worsening experience for other services.

It's pretty much standard practice today to isolate services into 
separate machines and/or containers depending on their criticality.

> We are fortunate to use fully decentralized source control systems,
> where full clones at developers - and at other services like github
> etc. - are routine, and permit work to continue.  I'd be surprised to
> hear of any organization hoping to hurt free software development by
> DoS'ing the sites - it'd be a futile gesture.

At least for GNU toolchain we have never really blessed other clones. 
The only blessed way to get sources is via sourceware.  Also a DoS is 
the least of our concerns.  An unauthorized access could potentially end 
up compromising the integrity of *all* data on the system, which means 
multiple projects get affected in one fell swoop.

Sid

^ permalink raw reply	[flat|nested] 14+ messages in thread

* Re: Sourceware / GNU Toolchain at Cauldron
  2022-10-03 13:26             ` Siddhesh Poyarekar
@ 2022-10-03 13:53               ` Frank Ch. Eigler
  2022-10-03 19:16                 ` Mark Wielaard
  2022-10-03 15:55               ` Christopher Faylor
  1 sibling, 1 reply; 14+ messages in thread
From: Frank Ch. Eigler @ 2022-10-03 13:53 UTC (permalink / raw)
  To: Overseers mailing list
  Cc: Carlos O'Donell, Siddhesh Poyarekar, Mark Wielaard

Hi -


> > We are fortunate to use fully decentralized source control systems,
> > where full clones at developers - and at other services like github
> > etc. - are routine, and permit work to continue.  I'd be surprised to
> > hear of any organization hoping to hurt free software development by
> > DoS'ing the sites - it'd be a futile gesture.
> 
> At least for GNU toolchain we have never really blessed other clones. The
> only blessed way to get sources is via sourceware.  

This is easily corrected.  Git mirrors at the FSF and other hosting
systems can be stood up, today, at the projects' individual discretion.

> Also a DoS is the least of our concerns.  

(And yet it was the example brought up.)

> An unauthorized access could potentially end up compromising the
> integrity of *all* data on the system, which means multiple projects
> get affected in one fell swoop.

We've discussed -integrity- previously, via git's native resistance,
plus hypothetical per-project adoption of gpg signing & verification
of hosted source content.  https://sourceware.org/PR29615

- FChE


^ permalink raw reply	[flat|nested] 14+ messages in thread

* Re: Sourceware / GNU Toolchain at Cauldron
  2022-10-03 13:26             ` Siddhesh Poyarekar
  2022-10-03 13:53               ` Frank Ch. Eigler
@ 2022-10-03 15:55               ` Christopher Faylor
  1 sibling, 0 replies; 14+ messages in thread
From: Christopher Faylor @ 2022-10-03 15:55 UTC (permalink / raw)
  To: Overseers mailing list

On Mon, Oct 03, 2022 at 09:26:57AM -0400, Siddhesh Poyarekar wrote:
>...

You're bringing up concerns but, even if they are valid, they don't
translate into requiring a wholesale transfer of control to another
entity.  It is not a given that the current overseers can't act to
mitigate agreed-upon security issues, especially with the help of the
SFC.

Also, if these are really serious issues then this plan was developed in
private for two years without raising the alarm.  During that time, the
people who claim that sourceware is in jeopardy have advanced the issues
as bullet points in presentations to the LF and friends.  IMO, if these
really are serious concerns, they should have been discussed here much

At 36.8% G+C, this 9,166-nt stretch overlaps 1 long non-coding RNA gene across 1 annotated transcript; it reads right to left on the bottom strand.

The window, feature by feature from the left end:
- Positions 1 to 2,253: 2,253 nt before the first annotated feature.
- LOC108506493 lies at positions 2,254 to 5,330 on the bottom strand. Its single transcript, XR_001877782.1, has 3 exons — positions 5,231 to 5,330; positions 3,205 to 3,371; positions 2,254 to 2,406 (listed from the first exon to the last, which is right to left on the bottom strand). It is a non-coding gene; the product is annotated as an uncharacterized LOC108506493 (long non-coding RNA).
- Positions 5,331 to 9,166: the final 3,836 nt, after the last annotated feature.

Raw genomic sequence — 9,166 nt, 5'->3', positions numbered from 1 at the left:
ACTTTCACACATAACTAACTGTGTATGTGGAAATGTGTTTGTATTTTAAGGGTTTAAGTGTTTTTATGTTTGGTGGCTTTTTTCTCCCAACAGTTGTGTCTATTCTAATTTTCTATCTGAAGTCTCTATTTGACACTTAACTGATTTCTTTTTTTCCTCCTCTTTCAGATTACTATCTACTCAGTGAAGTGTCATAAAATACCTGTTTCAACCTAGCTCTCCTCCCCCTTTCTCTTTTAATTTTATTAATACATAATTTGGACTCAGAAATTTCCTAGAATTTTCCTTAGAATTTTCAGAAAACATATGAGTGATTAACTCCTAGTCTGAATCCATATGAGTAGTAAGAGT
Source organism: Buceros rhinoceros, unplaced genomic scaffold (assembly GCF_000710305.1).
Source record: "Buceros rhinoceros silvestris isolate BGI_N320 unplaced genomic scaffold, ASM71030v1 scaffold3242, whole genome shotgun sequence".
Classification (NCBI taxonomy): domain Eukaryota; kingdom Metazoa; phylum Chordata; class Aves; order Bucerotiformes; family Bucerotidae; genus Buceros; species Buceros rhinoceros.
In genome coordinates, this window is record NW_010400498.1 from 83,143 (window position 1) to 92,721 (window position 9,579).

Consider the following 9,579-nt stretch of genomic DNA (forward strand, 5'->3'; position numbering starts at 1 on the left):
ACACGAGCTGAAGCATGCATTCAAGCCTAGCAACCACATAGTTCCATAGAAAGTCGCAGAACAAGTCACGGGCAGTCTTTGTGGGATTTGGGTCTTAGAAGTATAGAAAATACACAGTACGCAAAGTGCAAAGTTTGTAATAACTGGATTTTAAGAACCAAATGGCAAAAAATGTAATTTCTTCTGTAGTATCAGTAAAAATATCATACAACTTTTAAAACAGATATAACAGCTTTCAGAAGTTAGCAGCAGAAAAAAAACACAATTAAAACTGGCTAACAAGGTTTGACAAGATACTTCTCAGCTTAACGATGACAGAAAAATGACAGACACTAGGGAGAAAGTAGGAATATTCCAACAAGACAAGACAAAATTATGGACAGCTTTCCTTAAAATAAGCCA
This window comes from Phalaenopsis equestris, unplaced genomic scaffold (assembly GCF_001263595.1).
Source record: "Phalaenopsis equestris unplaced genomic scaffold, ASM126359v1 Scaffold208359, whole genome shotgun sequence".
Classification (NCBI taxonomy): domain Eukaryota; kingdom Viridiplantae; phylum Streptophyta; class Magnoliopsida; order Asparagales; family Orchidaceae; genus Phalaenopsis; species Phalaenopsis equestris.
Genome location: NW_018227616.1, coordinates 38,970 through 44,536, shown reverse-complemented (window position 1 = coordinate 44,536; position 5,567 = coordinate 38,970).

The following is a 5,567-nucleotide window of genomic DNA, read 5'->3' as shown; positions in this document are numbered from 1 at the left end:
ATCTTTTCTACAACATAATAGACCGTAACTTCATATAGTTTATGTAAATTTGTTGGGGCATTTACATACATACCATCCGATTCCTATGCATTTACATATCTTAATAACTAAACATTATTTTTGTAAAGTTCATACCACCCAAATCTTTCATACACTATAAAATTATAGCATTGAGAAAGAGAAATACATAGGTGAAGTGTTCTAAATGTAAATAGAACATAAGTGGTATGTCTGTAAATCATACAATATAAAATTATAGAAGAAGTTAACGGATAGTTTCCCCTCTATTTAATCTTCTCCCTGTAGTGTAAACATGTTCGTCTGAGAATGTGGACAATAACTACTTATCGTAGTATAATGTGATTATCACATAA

earlier, without prompting, so that we could work through what needs to
be done.

It's like noticing that your neighbor's windows are open and working in
secret to acquire the house out from under them so that you can close
them "for their own good".

cgf


^ permalink raw reply	[flat|nested] 14+ messages in thread

* Re: Sourceware / GNU Toolchain at Cauldron
  2022-10-03 13:53               ` Frank Ch. Eigler
@ 2022-10-03 19:16                 ` Mark Wielaard
  0 siblings, 0 replies; 14+ messages in thread
From: Mark Wielaard @ 2022-10-03 19:16 UTC (permalink / raw)
  To: Overseers mailing list

Hi,

On Mon, Oct 03, 2022 at 09:53:17AM -0400, Frank Ch. Eigler via Overseers wrote:
> > > We are fortunate to use fully decentralized source control systems,
> > > where full clones at developers - and at other services like github
> > > etc. - are routine, and permit work to continue.  I'd be surprised to
> > > hear of any organization hoping to hurt free software development by
> > > DoS'ing the sites - it'd be a futile gesture.
> > 
> > At least for GNU toolchain we have never really blessed other clones. The
> > only blessed way to get sources is via sourceware.  
> 
> This is easily corrected.  Git mirrors at the FSF and other hosting
> systems can be stood up, today, at the projects' individual discretion.

Note that sourceware git repos have an experimental mirror on
sourcehut already

  https://git.sr.ht/~sourceware/

Which can also be used to sent patches through email from the webform
as an alternative to git send-email or sending raw patches by email

https://gnu.wildebeest.org/~mark/sourceware/presentation.html#slide18

Cheers,

Mark

^ permalink raw reply	[flat|nested] 14+ messages in thread

end of thread, other threads:[~2022-10-03 19:16 UTC | newest]

Thread overview: 14+ messages (download: mbox.gz / follow: Atom feed)
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2022-09-16 21:10 ` Sourceware / GNU Toolchain at Cauldron Ian Kelling
2022-09-18 16:27 ` Mark Wielaard
2022-09-18 21:38   ` Mark Wielaard
2022-09-19 21:09     ` Mark Wielaard
2022-09-26 22:04     ` Carlos O'Donell
2022-09-27  1:31       ` Alexandre Oliva
2022-09-27 11:02       ` Mark Wielaard
2022-09-28 11:14       ` Frank Ch. Eigler
2022-09-30 13:38         ` Carlos O'Donell
2022-10-02 14:55           ` Frank Ch. Eigler
2022-10-03 13:26             ` Siddhesh Poyarekar
2022-10-03 13:53               ` Frank Ch. Eigler
2022-10-03 19:16                 ` Mark Wielaard
2022-10-03 15:55               ` Christopher Faylor